Eastern Barred Bandicoot

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The super cute but nosey bandicoot from the east.

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The Eastern Barred Bandicoot is a small marsupial, which means that they are one of those amazing animals that carry their babies in a pouch.

They are considered extinct in the wild on mainland Australia. That’s probably why you don’t know much about them. And you probably haven’t seen one before. But with your help, we’re going to change that.

It is actually due to the great work and passion of Zoos Victoria and their partners on the Eastern Barred Bandicoot Recovery Team that the bandicoot has been saved from extinction. They have managed to keep hundreds of them breeding and have built them protected homes with the aim of getting them back out there in the wild soon.

Where do they live?

They are supposed to be everywhere across South West Victoria and Tasmania. But nowadays they are mainly in Tasmania and only found in fenced areas as well as Churchill Island in Victoria.

Tell me about their history

Digging with their long pointy nose is there favourite pastime; they make little pointy holes in the ground all night long in search of juicy worms and bugs.

What is really amazing is that they give birth to their babies after a 12.5 day pregnancy, they can have as many as 15 babies in one year and can start making their own babies at 3 months old!

The Eastern Barred Bandicoot is super glamorous with a stunning array of white stripes on their back that is used as camouflage in their grassland homes.

What is putting them on the edge?

Before Europeans arrived they would only be in trouble if a snake, raptor or dingo came by. But nowadays they have foxes and feral cats out there killing them as well.

They have also lost a lot of their best homes (grassy woodlands) to us humans.

What is the vision for them?

Our aim is to get 2500 of them alive and kicking in the wild in Victoria.

The population has increased from less than 200 in 1989 to approximately 1500 individuals today. So we know how to breed them, and now it’s a matter of keeping them comfortable, finding good places to bring them back to the wild and keeping an eye on them.

How much money is needed?

The aim is to get the wild populations back up so they live well without humans having to interfere. But this requires captive breeding, protecting some key places they can live and then fencing some sites where we can easily keep the feral predators out.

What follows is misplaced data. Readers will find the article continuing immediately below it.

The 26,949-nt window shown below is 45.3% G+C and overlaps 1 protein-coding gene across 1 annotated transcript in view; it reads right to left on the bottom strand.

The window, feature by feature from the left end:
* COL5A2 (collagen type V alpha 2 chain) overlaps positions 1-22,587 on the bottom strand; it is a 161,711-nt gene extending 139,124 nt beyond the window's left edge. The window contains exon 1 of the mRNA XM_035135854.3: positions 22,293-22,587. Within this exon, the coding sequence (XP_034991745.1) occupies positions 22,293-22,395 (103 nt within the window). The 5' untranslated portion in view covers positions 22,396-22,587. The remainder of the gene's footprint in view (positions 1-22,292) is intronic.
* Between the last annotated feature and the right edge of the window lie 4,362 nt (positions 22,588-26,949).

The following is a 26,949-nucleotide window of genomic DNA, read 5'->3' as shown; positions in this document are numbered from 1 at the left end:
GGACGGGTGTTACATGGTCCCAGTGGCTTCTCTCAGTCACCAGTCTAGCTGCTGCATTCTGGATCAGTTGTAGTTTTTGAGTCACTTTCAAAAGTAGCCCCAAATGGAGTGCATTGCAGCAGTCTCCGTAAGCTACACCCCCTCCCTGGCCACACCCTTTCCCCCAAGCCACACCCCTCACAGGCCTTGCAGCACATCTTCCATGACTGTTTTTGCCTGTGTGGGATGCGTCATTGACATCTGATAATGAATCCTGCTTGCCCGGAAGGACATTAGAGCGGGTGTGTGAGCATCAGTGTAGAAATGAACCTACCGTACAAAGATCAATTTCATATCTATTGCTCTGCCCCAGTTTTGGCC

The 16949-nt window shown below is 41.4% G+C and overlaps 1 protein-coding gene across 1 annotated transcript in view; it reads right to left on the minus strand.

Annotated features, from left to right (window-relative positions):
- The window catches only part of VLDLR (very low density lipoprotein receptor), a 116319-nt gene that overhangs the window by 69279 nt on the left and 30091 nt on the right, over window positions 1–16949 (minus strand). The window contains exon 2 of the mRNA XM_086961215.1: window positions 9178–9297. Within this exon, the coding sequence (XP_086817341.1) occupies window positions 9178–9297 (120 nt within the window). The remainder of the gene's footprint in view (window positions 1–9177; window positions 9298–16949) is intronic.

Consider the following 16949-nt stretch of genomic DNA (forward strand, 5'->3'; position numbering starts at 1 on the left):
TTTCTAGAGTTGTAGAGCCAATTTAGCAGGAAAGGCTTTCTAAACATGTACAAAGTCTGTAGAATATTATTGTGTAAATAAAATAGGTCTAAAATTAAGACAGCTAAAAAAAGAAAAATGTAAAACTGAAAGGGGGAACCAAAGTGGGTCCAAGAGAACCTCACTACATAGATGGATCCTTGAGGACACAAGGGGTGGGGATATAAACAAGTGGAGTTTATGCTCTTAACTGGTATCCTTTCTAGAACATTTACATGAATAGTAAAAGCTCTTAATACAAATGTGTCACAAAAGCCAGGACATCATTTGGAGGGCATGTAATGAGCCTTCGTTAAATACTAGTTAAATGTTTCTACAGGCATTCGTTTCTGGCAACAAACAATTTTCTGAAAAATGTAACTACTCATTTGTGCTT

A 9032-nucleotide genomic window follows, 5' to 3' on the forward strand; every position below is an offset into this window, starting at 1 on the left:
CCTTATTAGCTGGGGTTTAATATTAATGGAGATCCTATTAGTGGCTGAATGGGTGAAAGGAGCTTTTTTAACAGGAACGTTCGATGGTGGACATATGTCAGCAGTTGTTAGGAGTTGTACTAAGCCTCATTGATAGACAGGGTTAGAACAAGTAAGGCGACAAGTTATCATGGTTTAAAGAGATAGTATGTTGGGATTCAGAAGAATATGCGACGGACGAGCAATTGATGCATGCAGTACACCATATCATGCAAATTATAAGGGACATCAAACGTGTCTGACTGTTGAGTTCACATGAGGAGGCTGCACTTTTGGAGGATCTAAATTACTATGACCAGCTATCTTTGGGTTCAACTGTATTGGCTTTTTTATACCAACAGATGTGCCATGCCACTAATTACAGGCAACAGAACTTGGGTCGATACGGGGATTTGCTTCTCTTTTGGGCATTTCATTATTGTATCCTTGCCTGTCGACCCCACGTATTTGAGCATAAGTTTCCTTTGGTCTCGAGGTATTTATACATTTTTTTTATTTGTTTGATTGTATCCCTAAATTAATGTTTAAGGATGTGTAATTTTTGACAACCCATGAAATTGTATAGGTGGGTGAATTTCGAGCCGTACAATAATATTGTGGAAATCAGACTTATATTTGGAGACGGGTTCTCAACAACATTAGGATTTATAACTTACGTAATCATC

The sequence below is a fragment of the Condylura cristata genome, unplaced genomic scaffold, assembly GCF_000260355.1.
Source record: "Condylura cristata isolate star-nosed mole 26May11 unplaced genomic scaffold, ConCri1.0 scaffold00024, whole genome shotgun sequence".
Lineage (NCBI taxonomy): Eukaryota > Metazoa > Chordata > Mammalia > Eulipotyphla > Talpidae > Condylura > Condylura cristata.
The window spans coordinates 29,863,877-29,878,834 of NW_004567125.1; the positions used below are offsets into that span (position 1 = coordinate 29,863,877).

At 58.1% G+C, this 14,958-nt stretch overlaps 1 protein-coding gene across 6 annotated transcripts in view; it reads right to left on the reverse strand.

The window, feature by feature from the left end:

• $10,000: This will help us with the stud population: At Melbourne Zoo and Werribee Open Range Zoo they have the best animals that they are bred from. This work will continue to support these animals to breed babies for release into the wild, make them more street savvy (improved behavioural fitness), ensure no foxes get in at all and upgrade their homes to make them more comfy for love making.

• $50,000: For this amount we can start setting up a new site for over 1000 of them to conquer. This requires a predator-proof fence in western Victoria (800 ha of suitable habitat). We would also get some of those extremely cute Maremma Dogs to trial whether they can protect Bandicoots from predators on a great new spot out west of Melbourne. Having the dogs will mean that we could have a thriving population without the need for big fences to keep the feral animals out.

• $100,000 +: What we’d really love to do is release the bandicoots onto French and Phillip Island. Because they are islands we can really get stuck into feral predator control which means they are more likely to do really well. And there will be experts there to help monitor how they are going over the years on Phillip Island.

Who is doing the work?

Zoos Victoria are doing all of this work along with a stack of other partners. They have been doing this work for a long time and are perfecting the art of saving these amazing creatures.

Want to do more to help?


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